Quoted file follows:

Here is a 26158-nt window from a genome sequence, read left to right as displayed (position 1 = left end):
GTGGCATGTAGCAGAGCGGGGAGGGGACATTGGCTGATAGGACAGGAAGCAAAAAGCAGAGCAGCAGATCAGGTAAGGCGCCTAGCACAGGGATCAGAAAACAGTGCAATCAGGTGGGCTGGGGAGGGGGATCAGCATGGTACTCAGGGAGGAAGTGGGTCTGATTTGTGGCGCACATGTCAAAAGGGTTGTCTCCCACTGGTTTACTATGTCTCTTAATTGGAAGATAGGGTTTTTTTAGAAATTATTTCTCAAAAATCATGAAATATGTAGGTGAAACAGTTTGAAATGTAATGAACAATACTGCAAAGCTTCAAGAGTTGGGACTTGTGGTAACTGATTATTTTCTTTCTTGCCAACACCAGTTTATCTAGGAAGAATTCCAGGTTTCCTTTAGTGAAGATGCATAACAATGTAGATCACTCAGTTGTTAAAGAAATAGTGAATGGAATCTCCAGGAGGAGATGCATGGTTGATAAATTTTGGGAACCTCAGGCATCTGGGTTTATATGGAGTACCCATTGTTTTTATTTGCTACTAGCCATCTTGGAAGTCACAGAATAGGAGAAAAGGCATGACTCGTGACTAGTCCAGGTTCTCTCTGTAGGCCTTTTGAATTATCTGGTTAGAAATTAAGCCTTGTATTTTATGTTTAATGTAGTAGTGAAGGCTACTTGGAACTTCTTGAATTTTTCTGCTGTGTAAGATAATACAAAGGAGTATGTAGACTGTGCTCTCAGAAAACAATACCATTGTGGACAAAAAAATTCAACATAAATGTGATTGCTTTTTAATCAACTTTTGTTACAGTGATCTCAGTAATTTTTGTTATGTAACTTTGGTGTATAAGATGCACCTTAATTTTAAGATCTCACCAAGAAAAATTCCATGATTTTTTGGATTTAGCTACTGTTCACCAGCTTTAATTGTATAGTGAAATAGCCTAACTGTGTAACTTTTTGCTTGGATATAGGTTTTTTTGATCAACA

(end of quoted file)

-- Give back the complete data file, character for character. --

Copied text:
Here is a 26158-nt window from a genome sequence, read left to right as displayed (position 1 = left end):
GTGGCATGTAGCAGAGCGGGGAGGGGACATTGGCTGATAGGACAGGAAGCAAAAAGCAGAGCAGCAGATCAGGTAAGGCGCCTAGCACAGGGATCAGAAAACAGTGCAATCAGGTGGGCTGGGGAGGGGGATCAGCATGGTACTCAGGGAGGAAGTGGGTCTGATTTGTGGCGCACATGTCAAAAGGGTTGTCTCCCACTGGTTTACTATGTCTCTTAATTGGAAGATAGGGTTTTTTTAGAAATTATTTCTCAAAAATCATGAAATATGTAGGTGAAACAGTTTGAAATGTAATGAACAATACTGCAAAGCTTCAAGAGTTGGGACTTGTGGTAACTGATTATTTTCTTTCTTGCCAACACCAGTTTATCTAGGAAGAATTCCAGGTTTCCTTTAGTGAAGATGCATAACAATGTAGATCACTCAGTTGTTAAAGAAATAGTGAATGGAATCTCCAGGAGGAGATGCATGGTTGATAAATTTTGGGAACCTCAGGCATCTGGGTTTATATGGAGTACCCATTGTTTTTATTTGCTACTAGCCATCTTGGAAGTCACAGAATAGGAGAAAAGGCATGACTCGTGACTAGTCCAGGTTCTCTCTGTAGGCCTTTTGAATTATCTGGTTAGAAATTAAGCCTTGTATTTTATGTTTAATGTAGTAGTGAAGGCTACTTGGAACTTCTTGAATTTTTCTGCTGTGTAAGATAATACAAAGGAGTATGTAGACTGTGCTCTCAGAAAACAATACCATTGTGGACAAAAAAATTCAACATAAATGTGATTGCTTTTTAATCAACTTTTGTTACAGTGATCTCAGTAATTTTTGTTATGTAACTTTGGTGTATAAGATGCACCTTAATTTTAAGATCTCACCAAGAAAAATTCCATGATTTTTTGGATTTAGCTACTGTTCACCAGCTTTAATTGTATAGTGAAATAGCCTAACTGTGTAACTTTTTGCTTGGATATAGGTTTTTTTGATCAACA